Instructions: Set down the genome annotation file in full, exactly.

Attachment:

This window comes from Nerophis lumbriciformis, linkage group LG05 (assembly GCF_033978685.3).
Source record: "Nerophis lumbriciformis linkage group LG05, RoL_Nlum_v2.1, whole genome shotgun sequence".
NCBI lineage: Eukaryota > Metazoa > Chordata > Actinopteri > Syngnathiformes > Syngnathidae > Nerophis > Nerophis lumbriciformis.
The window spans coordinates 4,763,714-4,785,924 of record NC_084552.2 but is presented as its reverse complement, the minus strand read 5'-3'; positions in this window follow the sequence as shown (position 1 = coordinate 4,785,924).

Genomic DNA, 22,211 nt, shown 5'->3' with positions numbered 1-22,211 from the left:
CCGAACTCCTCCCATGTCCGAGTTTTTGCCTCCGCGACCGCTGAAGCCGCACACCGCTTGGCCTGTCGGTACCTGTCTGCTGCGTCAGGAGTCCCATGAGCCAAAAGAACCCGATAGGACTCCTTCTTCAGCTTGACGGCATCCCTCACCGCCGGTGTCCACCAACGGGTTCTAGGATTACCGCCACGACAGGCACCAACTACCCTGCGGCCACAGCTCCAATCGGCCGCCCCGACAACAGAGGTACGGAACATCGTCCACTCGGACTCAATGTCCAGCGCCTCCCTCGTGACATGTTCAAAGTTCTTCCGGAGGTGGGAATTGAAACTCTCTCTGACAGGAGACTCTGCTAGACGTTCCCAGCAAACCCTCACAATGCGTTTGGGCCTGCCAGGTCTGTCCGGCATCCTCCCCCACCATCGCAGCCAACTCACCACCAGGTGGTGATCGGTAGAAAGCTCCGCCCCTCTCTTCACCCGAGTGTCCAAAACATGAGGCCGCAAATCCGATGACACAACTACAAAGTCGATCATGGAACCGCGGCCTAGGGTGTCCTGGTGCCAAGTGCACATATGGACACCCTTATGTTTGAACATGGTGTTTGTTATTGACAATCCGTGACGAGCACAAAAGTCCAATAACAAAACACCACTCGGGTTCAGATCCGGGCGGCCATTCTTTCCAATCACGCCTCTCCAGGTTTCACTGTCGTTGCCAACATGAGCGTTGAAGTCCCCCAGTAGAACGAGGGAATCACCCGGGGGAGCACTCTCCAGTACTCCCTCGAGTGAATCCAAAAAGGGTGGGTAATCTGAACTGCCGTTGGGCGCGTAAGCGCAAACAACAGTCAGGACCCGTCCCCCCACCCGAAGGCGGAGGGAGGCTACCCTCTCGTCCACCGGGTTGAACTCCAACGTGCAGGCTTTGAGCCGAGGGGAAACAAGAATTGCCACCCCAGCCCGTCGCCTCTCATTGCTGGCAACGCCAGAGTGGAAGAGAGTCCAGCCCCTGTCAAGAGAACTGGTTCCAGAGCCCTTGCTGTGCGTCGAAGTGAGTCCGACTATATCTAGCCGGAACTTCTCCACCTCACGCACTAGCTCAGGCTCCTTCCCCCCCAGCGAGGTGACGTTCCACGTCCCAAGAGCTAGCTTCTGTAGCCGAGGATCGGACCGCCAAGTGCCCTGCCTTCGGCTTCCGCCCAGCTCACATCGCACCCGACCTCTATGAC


This window comes from Nerophis lumbriciformis, linkage group LG05 (assembly GCF_033978685.3).
Source record: "Nerophis lumbriciformis linkage group LG05, RoL_Nlum_v2.1, whole genome shotgun sequence".
NCBI lineage: Eukaryota > Metazoa > Chordata > Actinopteri > Syngnathiformes > Syngnathidae > Nerophis > Nerophis lumbriciformis.
The window spans coordinates 4,763,714-4,785,924 of record NC_084552.2 but is presented as its reverse complement, the minus strand read 5'-3'; positions in this window follow the sequence as shown (position 1 = coordinate 4,785,924).

Genomic DNA, 22,211 nt, shown 5'->3' with positions numbered 1-22,211 from the left:
CCGAACTCCTCCCATGTCCGAGTTTTTGCCTCCGCGACCGCTGAAGCCGCACACCGCTTGGCCTGTCGGTACCTGTCTGCTGCGTCAGGAGTCCCATGAGCCAAAAGAACCCGATAGGACTCCTTCTTCAGCTTGACGGCATCCCTCACCGCCGGTGTCCACCAACGGGTTCTAGGATTACCGCCACGACAGGCACCAACTACCCTGCGGCCACAGCTCCAATCGGCCGCCCCGACAACAGAGGTACGGAACATCGTCCACTCGGACTCAATGTCCAGCGCCTCCCTCGTGACATGTTCAAAGTTCTTCCGGAGGTGGGAATTGAAACTCTCTCTGACAGGAGACTCTGCTAGACGTTCCCAGCAAACCCTCACAATGCGTTTGGGCCTGCCAGGTCTGTCCGGCATCCTCCCCCACCATCGCAGCCAACTCACCACCAGGTGGTGATCGGTAGAAAGCTCCGCCCCTCTCTTCACCCGAGTGTCCAAAACATGAGGCCGCAAATCCGATGACACAACTACAAAGTCGATCATGGAACCGCGGCCTAGGGTGTCCTGGTGCCAAGTGCACATATGGACACCCTTATGTTTGAACATGGTGTTTGTTATTGACAATCCGTGACGAGCACAAAAGTCCAATAACAAAACACCACTCGGGTTCAGATCCGGGCGGCCATTCTTTCCAATCACGCCTCTCCAGGTTTCACTGTCGTTGCCAACATGAGCGTTGAAGTCCCCCAGTAGAACGAGGGAATCACCCGGGGGAGCACTCTCCAGTACTCCCTCGAGTGAATCCAAAAAGGGTGGGTAATCTGAACTGCCGTTGGGCGCGTAAGCGCAAACAACAGTCAGGACCCGTCCCCCCACCCGAAGGCGGAGGGAGGCTACCCTCTCGTCCACCGGGTTGAACTCCAACGTGCAGGCTTTGAGCCGAGGGGAAACAAGAATTGCCACCCCAGCCCGTCGCCTCTCATTGCTGGCAACGCCAGAGTGGAAGAGAGTCCAGCCCCTGTCAAGAGAACTGGTTCCAGAGCCCTTGCTGTGCGTCGAAGTGAGTCCGACTATATCTAGCCGGAACTTCTCCACCTCACGCACTAGCTCAGGCTCCTTCCCCCCCAGCGAGGTGACGTTCCACGTCCCAAGAGCTAGCTTCTGTAGCCGAGGATCGGACCGCCAAGTGCCCTGCCTTCGGCTTCCGCCCAGCTCACATCGCACCCGACCTCTATGAC